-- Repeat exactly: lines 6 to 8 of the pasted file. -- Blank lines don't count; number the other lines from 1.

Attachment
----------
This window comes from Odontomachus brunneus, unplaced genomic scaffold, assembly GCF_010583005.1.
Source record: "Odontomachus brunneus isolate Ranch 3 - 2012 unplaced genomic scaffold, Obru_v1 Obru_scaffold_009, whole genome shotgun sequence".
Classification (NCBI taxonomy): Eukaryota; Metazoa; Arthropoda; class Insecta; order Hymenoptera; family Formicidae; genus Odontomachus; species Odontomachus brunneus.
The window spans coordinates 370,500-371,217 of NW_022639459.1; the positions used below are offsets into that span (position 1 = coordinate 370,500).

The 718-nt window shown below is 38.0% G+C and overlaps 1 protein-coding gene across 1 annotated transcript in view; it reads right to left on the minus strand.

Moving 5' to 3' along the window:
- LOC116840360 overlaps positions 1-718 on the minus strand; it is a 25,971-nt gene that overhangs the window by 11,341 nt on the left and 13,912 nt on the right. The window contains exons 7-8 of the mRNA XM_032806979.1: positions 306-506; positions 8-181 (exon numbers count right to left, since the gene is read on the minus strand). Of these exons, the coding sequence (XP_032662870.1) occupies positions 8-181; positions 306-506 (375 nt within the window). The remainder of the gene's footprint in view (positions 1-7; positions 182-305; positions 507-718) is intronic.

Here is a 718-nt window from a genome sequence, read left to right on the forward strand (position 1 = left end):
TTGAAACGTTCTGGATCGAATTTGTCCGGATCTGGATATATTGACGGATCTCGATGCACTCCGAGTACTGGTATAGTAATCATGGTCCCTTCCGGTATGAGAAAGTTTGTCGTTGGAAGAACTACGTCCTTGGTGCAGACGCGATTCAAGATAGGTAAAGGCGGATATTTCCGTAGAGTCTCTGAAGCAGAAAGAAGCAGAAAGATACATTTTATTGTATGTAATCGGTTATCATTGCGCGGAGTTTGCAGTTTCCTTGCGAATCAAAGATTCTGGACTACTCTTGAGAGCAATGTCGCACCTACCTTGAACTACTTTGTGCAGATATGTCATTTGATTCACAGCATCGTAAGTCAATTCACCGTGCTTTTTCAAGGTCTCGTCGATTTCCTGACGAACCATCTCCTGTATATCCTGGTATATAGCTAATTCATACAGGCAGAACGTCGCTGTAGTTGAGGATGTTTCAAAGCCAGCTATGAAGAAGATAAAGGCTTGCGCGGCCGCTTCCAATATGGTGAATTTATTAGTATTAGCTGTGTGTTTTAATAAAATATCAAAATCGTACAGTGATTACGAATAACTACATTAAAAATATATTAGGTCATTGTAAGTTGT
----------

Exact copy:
Moving 5' to 3' along the window:
- LOC116840360 overlaps positions 1-718 on the minus strand; it is a 25,971-nt gene that overhangs the window by 11,341 nt on the left and 13,912 nt on the right. The window contains exons 7-8 of the mRNA XM_032806979.1: positions 306-506; positions 8-181 (exon numbers count right to left, since the gene is read on the minus strand). Of these exons, the coding sequence (XP_032662870.1) occupies positions 8-181; positions 306-506 (375 nt within the window). The remainder of the gene's footprint in view (positions 1-7; positions 182-305; positions 507-718) is intronic.

Here is a 718-nt window from a genome sequence, read left to right on the forward strand (position 1 = left end):